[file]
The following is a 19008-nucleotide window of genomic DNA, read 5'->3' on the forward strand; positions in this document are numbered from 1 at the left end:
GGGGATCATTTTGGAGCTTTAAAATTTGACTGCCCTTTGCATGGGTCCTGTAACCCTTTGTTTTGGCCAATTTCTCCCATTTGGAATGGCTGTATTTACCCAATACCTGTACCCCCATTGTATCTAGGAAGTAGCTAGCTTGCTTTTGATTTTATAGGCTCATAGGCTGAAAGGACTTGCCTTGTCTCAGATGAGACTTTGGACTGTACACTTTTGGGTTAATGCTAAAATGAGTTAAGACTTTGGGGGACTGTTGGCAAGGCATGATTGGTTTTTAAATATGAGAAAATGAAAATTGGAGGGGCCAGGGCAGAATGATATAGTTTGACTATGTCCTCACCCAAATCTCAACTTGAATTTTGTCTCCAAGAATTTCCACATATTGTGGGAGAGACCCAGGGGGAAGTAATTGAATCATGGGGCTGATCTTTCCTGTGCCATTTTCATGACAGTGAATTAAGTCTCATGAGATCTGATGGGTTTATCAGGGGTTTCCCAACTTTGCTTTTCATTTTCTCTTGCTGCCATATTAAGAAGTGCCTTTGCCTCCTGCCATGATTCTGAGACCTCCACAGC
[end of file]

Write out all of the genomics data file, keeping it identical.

The following is a 19008-nucleotide window of genomic DNA, read 5'->3' on the forward strand; positions in this document are numbered from 1 at the left end:
GGGGATCATTTTGGAGCTTTAAAATTTGACTGCCCTTTGCATGGGTCCTGTAACCCTTTGTTTTGGCCAATTTCTCCCATTTGGAATGGCTGTATTTACCCAATACCTGTACCCCCATTGTATCTAGGAAGTAGCTAGCTTGCTTTTGATTTTATAGGCTCATAGGCTGAAAGGACTTGCCTTGTCTCAGATGAGACTTTGGACTGTACACTTTTGGGTTAATGCTAAAATGAGTTAAGACTTTGGGGGACTGTTGGCAAGGCATGATTGGTTTTTAAATATGAGAAAATGAAAATTGGAGGGGCCAGGGCAGAATGATATAGTTTGACTATGTCCTCACCCAAATCTCAACTTGAATTTTGTCTCCAAGAATTTCCACATATTGTGGGAGAGACCCAGGGGGAAGTAATTGAATCATGGGGCTGATCTTTCCTGTGCCATTTTCATGACAGTGAATTAAGTCTCATGAGATCTGATGGGTTTATCAGGGGTTTCCCAACTTTGCTTTTCATTTTCTCTTGCTGCCATATTAAGAAGTGCCTTTGCCTCCTGCCATGATTCTGAGACCTCCACAGC